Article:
It also depends on how many antennas you have – if your router has more antennas, this gives you more options related to their placement, while one doesn’t give you that many.
Either way, consider pointing the antenna towards the direction where your WiFi signal is poor. Usually, having your router’s antenna in a vertical position means that vertical reception will be increased, while rotating it to narrow the angle will increase horizontal coverage.
If your router has two or more antennas, it would be ideal to rotate them and place them in such a way that most positions are covered.
Or you could simply replace your antenna(s). This is not something that all router models allow you to do, so make sure to check that out before trying. But if it’s possible to replace is and especially if your router is a bit older, simply replacing the antenna might improve the quality of the WiFi signal throughout your home.
5. Get a WiFi Bridge / WiFi Extender
This is the kind of thing that you should go for if all the other methods fail, but I wanted to write about it here to make sure that you actually get to read about it. Because, in most cases, a Wireless Bridge is everything you need to solve the problems related to the wireless signal strength across your home.
A wireless bridge is basically a wireless signal extender: you install it halfway between the router and the area where the signal is poor and it simply gets the signal from your router and sends it forward. If you have this, you will probably not have to even look at the other potential fixes for your WiFi signal.
The downside is that unlike most of our recommended fixes, this one isn’t free. It’s not expensive either – check out the #1 Amazon bestseller at the moment of writing this, the amazing OptiCover WiFi Extender.
6. Change the wireless channel you’re using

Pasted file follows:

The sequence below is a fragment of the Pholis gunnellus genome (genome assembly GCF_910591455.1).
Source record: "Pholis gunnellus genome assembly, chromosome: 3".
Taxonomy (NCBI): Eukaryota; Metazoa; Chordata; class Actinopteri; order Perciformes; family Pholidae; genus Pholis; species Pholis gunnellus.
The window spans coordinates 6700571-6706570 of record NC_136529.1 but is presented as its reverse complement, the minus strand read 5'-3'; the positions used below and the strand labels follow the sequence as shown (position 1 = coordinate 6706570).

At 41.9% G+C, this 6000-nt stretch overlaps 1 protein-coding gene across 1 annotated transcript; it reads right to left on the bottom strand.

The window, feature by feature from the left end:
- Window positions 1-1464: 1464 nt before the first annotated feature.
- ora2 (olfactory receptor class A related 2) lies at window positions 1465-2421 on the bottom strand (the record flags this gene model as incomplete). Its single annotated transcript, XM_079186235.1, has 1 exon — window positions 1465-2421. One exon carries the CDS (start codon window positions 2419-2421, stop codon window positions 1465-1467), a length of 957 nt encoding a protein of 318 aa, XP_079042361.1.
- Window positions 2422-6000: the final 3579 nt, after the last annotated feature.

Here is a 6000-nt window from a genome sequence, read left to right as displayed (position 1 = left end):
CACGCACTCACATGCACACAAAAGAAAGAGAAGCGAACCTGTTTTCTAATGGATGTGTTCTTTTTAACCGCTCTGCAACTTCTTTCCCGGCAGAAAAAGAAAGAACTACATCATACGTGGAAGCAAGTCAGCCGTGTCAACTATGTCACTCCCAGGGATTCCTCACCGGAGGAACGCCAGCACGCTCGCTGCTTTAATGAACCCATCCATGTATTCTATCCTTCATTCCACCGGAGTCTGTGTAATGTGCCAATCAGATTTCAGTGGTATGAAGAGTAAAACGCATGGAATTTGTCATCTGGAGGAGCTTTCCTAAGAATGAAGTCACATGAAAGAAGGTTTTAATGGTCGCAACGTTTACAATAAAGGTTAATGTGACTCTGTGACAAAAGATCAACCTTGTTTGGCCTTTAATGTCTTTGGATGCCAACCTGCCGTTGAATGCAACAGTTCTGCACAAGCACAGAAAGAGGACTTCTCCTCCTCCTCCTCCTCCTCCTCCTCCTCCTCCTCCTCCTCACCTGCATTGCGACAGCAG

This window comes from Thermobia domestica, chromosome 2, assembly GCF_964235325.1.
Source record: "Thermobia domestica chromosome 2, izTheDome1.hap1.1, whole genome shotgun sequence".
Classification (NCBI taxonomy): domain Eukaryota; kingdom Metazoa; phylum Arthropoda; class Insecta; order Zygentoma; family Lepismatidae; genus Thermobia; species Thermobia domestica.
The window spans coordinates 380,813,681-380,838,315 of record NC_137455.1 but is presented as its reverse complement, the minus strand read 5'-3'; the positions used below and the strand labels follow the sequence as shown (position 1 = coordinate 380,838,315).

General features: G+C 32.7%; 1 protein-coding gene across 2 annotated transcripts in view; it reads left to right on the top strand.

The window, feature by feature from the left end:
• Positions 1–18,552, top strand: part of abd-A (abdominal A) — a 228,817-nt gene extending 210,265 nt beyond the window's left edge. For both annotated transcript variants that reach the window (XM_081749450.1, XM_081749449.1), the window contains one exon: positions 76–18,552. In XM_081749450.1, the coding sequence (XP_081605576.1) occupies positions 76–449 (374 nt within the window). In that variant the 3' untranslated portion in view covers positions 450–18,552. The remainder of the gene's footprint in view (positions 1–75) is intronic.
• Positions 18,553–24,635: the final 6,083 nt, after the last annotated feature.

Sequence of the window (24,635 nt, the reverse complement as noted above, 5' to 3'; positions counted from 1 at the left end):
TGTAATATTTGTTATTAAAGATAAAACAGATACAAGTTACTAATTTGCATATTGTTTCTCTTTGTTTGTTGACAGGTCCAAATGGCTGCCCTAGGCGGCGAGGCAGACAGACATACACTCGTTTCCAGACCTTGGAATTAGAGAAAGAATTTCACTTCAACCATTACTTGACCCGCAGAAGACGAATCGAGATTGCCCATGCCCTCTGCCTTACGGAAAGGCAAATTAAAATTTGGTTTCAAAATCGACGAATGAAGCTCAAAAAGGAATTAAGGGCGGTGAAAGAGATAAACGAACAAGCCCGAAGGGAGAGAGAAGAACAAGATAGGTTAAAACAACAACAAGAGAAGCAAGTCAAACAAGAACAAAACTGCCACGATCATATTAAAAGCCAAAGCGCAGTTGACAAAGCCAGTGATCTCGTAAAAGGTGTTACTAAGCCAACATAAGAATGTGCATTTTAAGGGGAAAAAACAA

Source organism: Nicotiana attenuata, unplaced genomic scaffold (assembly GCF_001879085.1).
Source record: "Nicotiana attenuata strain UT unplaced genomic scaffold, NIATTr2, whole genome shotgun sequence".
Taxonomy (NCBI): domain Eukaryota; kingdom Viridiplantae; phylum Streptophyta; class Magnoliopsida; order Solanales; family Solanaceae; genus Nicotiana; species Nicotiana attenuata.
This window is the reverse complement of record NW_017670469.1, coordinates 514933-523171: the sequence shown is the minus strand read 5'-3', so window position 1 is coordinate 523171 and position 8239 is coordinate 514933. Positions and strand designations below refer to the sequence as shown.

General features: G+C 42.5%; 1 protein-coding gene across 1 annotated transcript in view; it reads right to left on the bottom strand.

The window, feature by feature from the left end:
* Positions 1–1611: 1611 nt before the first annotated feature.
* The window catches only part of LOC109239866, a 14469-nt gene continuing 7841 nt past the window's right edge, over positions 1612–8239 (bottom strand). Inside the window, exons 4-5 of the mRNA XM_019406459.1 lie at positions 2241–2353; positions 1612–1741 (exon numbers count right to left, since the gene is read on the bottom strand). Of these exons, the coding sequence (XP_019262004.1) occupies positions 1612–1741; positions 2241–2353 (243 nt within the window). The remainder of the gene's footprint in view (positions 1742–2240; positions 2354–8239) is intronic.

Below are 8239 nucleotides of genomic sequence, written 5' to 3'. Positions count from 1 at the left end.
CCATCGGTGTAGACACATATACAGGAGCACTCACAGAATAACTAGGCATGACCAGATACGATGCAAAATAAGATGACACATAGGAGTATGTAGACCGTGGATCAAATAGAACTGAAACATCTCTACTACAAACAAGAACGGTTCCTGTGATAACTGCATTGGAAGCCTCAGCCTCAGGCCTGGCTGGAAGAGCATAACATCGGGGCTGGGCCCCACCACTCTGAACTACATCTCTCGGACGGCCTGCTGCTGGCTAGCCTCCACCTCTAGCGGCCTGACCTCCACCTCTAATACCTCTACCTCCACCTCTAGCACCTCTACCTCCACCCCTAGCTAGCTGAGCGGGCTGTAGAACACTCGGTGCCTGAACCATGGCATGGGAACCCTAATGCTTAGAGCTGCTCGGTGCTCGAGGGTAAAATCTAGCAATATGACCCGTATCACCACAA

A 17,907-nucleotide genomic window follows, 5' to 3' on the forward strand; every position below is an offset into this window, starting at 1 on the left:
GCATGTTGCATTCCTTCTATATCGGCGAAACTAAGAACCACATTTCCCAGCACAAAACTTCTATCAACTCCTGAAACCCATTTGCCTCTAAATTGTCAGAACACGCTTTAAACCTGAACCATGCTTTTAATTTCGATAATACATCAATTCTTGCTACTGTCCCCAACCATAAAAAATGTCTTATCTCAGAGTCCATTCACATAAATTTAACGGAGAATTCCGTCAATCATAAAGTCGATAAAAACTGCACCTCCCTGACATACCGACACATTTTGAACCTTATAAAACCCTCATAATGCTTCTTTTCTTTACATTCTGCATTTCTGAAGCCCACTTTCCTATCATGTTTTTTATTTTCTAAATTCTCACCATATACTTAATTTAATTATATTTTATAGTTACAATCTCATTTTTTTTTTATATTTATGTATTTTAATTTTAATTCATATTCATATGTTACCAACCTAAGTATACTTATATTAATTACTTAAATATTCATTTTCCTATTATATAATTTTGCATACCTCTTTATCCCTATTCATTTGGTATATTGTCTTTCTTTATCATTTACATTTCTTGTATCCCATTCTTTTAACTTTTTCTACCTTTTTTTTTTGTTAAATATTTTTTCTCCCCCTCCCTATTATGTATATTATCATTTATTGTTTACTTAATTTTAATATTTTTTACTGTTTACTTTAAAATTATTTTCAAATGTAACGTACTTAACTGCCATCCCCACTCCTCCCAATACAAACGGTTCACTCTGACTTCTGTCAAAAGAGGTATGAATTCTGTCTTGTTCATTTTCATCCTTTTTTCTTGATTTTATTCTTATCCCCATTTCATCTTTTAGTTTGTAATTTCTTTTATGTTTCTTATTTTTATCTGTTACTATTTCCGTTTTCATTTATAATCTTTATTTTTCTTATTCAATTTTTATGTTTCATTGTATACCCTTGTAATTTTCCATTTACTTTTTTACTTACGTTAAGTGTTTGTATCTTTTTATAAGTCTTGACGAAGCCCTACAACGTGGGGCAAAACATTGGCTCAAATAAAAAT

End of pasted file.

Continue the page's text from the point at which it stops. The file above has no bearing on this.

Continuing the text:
Even though routers are getting smarter when it comes to choosing the right channel for Wifi, there are still so many things that could go wrong.
The thing with the channel used by your router is that there’s a default one selected by the manufacturers of your current product. If there are more similar products in range (for example, if your neighbors have similar routers), then you’d all compete over the same space. Simply changing the channel would fix that.
What you want to do is to switch to a channel that nearby WiFi networks don’t use. You can check them out by getting into the command prompt on Windows and typing: netsh wlan show all
In order to get to command prompt in Windows 10, press the Win Key + R then type cmd and press Enter.
After using that line to see which channels are the most crowded, simply log in to your router’s admin interface (this is done via an internet browser and the method varies depending on the router you’re using. Google your model to find out how to do it – it’s easier than it might sound!). Once logged in there, switch to a channel that’s not used and your WiFi signal strength will increase by a ton!
Important: Have in mind that the 802.11n and 802.11g routers work best on the following three channels: 1, 6 or 11. We recommend you stick to these three and switch the one that is not being used as much by other networks.
These would be the easiest and best methods for you to try in order to improve the WiFi signal strength in your home. I strongly recommend getting that Wifi Extender since it’s the easiest way out, but do try all the other recommended methods as they will all improve your signal at least a bit – maybe just enough to save you the extra money you’d spend on the WiFi Extender.